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King's College London - Health: More than a medical matter





A stem cell injection to mend a broken heart?

12 September 2011

By Rosie Beauchamp

Appeared in BioNews 624

An Australian company has announced it has received regulatory approval from the European Medicines Agency (EMA) to begin phase II trials for its cardiovascular stem cell treatment, Revascor.

Revascor is an allogeneic stem cell treatment being developed by regenerative medicine company Mesoblast to treat a number of cardiovascular diseases including congestive heart failure, chronic angina, and heart attacks. The treatment involves injecting stem cells into the patient's heart within 12 hours of a heart attack - they are expected to rebuild damaged tissue, reducing the risk of further attacks.

Pre-clinical trials in animals suggest the injection increased the number of blood vessels in the damaged region of the heart, preventing the formation of scar tissue and improving heart muscle function after a heart attack. The UK's lead investigator in the research, Dr Jonathan Hill, cardiologist at King's College Hospital London, said the treatment 'offers the hope of a fully functioning lifestyle' to a wide range of heart patients.

Previous trials of this sort have required stem cells to be harvested from the patient themselves after a heart attack. Revascor, however, uses stem cells which can be sourced in advance from a genetically similar donor and used 'off the shelf', avoiding delays in treatment. As allogeneic stem cell transplants usually involve taking cells from a close relative, such as the patient's brother or sister, the risk of rejection is reduced.

Heart disease remains one of the biggest causes of death in the developed world with over 1.7 million people in Europe and 1.1 million in USA affected every year. The UK charity, the British Heart Foundation, says in England around 11 percent of men and 15 percent of women who were admitted to hospital with a heart attack in 2006 had died within 30 days.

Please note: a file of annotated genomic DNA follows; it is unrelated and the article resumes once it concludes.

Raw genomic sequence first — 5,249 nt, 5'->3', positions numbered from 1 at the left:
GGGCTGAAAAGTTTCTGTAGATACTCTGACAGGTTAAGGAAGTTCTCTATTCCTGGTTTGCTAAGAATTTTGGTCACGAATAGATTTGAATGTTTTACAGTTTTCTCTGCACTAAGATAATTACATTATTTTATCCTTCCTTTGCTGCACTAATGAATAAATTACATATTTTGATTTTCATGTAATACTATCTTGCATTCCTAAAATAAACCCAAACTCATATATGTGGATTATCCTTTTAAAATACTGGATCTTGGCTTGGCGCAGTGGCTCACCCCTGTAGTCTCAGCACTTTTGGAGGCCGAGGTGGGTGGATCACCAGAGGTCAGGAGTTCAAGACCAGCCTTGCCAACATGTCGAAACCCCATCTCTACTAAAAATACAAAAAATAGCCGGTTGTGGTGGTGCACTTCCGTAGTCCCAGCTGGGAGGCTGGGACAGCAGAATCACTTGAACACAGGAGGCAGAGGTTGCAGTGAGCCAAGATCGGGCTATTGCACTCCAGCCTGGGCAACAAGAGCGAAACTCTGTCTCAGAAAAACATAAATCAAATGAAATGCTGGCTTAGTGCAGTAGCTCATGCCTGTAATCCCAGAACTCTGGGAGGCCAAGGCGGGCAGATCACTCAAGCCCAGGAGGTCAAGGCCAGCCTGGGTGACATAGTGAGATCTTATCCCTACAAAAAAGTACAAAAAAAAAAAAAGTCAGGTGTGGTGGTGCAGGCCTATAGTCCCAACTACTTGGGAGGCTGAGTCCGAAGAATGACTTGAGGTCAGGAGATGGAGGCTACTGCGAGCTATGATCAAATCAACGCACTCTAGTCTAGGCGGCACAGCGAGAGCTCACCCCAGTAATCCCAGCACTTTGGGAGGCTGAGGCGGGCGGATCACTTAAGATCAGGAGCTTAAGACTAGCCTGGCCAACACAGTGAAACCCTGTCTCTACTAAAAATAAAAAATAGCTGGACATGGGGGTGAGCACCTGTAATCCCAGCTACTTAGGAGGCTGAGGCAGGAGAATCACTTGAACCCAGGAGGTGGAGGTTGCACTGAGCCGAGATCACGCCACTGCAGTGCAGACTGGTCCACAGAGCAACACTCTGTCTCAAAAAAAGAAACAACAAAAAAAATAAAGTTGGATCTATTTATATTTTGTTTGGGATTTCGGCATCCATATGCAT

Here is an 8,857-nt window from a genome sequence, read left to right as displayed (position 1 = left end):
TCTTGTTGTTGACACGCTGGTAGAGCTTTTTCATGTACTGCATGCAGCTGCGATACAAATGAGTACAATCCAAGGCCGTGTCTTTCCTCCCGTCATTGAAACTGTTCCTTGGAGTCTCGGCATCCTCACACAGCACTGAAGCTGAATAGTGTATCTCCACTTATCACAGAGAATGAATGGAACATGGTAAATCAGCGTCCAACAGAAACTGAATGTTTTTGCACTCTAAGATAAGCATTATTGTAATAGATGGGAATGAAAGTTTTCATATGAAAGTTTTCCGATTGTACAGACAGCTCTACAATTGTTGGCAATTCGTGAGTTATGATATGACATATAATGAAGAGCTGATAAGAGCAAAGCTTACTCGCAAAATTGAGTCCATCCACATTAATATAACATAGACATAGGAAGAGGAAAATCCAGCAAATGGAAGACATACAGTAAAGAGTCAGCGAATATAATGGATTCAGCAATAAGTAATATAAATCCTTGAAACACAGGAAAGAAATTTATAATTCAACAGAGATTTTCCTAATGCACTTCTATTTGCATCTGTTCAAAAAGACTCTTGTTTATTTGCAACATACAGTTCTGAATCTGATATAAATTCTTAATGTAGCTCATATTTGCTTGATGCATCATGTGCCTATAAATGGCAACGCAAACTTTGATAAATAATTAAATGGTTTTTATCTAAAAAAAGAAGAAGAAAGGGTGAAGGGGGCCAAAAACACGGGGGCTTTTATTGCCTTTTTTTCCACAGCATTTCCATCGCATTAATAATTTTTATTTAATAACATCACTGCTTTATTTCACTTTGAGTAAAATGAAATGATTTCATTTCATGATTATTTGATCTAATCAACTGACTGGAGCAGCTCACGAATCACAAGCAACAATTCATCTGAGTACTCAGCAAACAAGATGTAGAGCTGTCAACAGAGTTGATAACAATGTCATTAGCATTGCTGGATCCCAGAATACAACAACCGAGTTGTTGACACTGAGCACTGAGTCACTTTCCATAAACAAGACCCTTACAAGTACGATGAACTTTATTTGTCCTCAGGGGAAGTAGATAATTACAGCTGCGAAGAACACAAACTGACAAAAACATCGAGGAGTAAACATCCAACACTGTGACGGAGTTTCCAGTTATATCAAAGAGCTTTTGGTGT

Typically, people who have suffered from a heart attack undergo a procedure to widen the obstructed blood vessels, called an angioplasty, accompanied by the implantation of a stent to keep the vessels open. However, it is not uncommon for patients undergoing this process to suffer major heart failure afterwards.

Initially, over two hundred patients from six European countries will be recruited to the placebo-controlled trial, which will assess the safety and efficacy of the drug in heart attack patients. The trial will involve using Revascor in combination with angioplasty and stent procedures, and patients will be monitored for up to 36 months.

Mesoblast chief executive Professor Silviu Itescu said the company was delighted to be progressing into a second major clinical stage for Revascor. 'If the preclinical results are reproduced in this trial, we will have a product that will make a significant impact on the lives of patients after a debilitating heart attack', Professor Itescu said.

The EMA granted its approval for the trial to go ahead on 5 September this year. Mesoblast says it now aims to expand recruitment to Australia and the United States.

 

SOURCES & REFERENCES
PR Newswire | 05 September 2011
 
Soon, a simple jab to mend broken hearts
Times of India | 07 September 2011
 
Daily Mail | 07 September 2011
 
Telegraph | 07 September 2011
 

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